- Normalize sharing ideas and thoughtful disagreement. Instead of avoiding or ignoring conflict, successful teams expect it to happen and encourage discussion by all team members. This approach makes healthy discussions the norm, much like what happens within close families.
- Never allow conflict to become insurmountable. Successful teams find ways to turn conflicting ideas into a challenge to find innovative solutions. For instance, when the team can’t choose between two options, the team actively looks for alternative solutions. This approach gets team members to focus on the goal, not on winning a debate or proving a point.
6. Clear roles and responsibilities
It is common today for patients and family members to be confused about who is in control of the patient’s care. Often when asked about the issue, the answer is something like, “We’re a team working together’’. The team members can’t really say who is responsible for what. In high-performing teams, every team member knows their own and every other team member’s role and responsibilities.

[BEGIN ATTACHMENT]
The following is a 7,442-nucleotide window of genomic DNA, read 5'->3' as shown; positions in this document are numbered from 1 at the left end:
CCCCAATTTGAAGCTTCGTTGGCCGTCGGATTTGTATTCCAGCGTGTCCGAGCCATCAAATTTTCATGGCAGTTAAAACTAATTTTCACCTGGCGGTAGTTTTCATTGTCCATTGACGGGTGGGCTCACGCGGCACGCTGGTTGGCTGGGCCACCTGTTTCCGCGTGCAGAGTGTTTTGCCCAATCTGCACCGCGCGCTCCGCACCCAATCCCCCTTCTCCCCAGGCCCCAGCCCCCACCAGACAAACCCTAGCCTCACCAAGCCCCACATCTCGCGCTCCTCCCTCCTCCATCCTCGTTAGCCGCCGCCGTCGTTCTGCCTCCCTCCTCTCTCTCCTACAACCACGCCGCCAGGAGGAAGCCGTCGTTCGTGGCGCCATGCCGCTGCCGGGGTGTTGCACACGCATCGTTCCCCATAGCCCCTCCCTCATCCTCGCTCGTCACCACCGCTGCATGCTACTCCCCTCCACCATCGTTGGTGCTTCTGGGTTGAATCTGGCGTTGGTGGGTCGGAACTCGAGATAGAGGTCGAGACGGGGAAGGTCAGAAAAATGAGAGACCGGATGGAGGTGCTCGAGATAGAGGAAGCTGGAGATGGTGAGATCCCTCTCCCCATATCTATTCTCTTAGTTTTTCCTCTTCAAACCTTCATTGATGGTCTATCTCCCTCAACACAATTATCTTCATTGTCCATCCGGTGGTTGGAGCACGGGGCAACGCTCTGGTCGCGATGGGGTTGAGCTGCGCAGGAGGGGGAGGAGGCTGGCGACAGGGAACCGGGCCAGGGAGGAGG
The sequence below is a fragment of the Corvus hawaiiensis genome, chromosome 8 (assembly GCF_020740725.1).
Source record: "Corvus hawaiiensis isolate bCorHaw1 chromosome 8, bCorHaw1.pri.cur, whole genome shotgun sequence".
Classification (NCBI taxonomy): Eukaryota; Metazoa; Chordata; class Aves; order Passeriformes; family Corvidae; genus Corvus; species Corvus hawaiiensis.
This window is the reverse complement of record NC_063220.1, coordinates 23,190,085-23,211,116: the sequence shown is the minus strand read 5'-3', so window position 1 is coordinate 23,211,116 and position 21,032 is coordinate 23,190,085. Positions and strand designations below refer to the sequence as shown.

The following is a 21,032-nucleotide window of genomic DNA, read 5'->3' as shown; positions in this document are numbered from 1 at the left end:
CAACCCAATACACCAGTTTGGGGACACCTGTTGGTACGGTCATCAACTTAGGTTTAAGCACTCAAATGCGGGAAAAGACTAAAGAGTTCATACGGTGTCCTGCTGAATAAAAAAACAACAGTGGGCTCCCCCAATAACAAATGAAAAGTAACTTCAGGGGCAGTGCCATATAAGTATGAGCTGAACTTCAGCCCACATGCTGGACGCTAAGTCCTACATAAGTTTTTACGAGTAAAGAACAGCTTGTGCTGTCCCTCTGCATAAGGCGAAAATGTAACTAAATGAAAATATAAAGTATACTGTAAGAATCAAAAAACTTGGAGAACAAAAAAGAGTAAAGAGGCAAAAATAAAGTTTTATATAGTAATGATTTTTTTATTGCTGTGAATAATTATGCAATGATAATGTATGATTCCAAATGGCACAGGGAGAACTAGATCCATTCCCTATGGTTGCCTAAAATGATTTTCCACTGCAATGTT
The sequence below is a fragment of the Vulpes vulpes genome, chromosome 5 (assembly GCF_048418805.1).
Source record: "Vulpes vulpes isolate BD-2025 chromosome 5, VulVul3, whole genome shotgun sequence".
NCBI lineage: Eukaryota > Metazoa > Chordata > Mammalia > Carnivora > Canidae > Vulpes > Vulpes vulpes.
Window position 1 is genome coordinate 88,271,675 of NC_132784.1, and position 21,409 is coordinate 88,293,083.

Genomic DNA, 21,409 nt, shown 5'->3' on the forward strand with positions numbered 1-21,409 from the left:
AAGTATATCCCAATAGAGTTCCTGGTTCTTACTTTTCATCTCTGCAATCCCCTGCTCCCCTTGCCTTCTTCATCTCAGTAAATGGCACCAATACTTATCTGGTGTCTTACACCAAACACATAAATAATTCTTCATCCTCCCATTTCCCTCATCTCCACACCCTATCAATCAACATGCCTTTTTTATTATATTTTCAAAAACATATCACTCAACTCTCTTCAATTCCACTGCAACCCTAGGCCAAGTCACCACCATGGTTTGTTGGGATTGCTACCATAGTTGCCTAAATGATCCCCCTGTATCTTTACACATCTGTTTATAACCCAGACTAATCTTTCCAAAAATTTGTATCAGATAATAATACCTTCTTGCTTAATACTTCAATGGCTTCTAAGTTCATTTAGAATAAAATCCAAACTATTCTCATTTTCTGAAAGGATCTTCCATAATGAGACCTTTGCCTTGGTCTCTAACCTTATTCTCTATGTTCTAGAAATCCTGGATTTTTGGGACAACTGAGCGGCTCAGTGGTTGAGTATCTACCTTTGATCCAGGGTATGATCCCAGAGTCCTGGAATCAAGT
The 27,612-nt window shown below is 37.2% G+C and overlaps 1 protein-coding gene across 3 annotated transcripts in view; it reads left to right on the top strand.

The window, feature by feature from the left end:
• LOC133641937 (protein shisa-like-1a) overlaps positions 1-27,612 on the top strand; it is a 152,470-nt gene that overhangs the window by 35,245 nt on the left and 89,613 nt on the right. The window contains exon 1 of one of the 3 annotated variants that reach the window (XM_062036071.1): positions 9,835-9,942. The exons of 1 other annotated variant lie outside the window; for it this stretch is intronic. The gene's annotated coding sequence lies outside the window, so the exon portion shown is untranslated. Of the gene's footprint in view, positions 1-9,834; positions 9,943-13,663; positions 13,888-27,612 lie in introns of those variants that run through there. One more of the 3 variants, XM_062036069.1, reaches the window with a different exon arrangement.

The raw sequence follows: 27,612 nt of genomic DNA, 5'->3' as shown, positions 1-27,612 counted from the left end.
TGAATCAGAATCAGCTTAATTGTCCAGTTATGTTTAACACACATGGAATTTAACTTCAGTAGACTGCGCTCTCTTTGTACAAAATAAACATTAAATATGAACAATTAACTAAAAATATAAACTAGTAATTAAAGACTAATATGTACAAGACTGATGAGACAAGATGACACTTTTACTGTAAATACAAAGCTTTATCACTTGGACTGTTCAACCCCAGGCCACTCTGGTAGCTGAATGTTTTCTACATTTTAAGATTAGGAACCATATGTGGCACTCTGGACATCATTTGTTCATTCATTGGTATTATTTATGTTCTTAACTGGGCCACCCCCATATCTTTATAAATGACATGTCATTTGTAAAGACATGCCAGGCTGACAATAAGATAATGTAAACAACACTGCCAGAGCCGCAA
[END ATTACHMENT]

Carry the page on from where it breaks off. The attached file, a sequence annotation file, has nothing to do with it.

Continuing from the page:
High-performing teams have clearly defined roles and responsibilities, which minimize conflicts and ensure accountability. These teams and the patients they care for, experience less stress because everyone knows what they have to do. When roles and duties are clear, there is less chance for confusion or errors.
In these teams, members understand and appreciate the roles of doctors, nurses, nursing assistants, social workers, physical therapists, and other allied health professionals as part of the overall purpose and function of the team to provide the best possible patient care.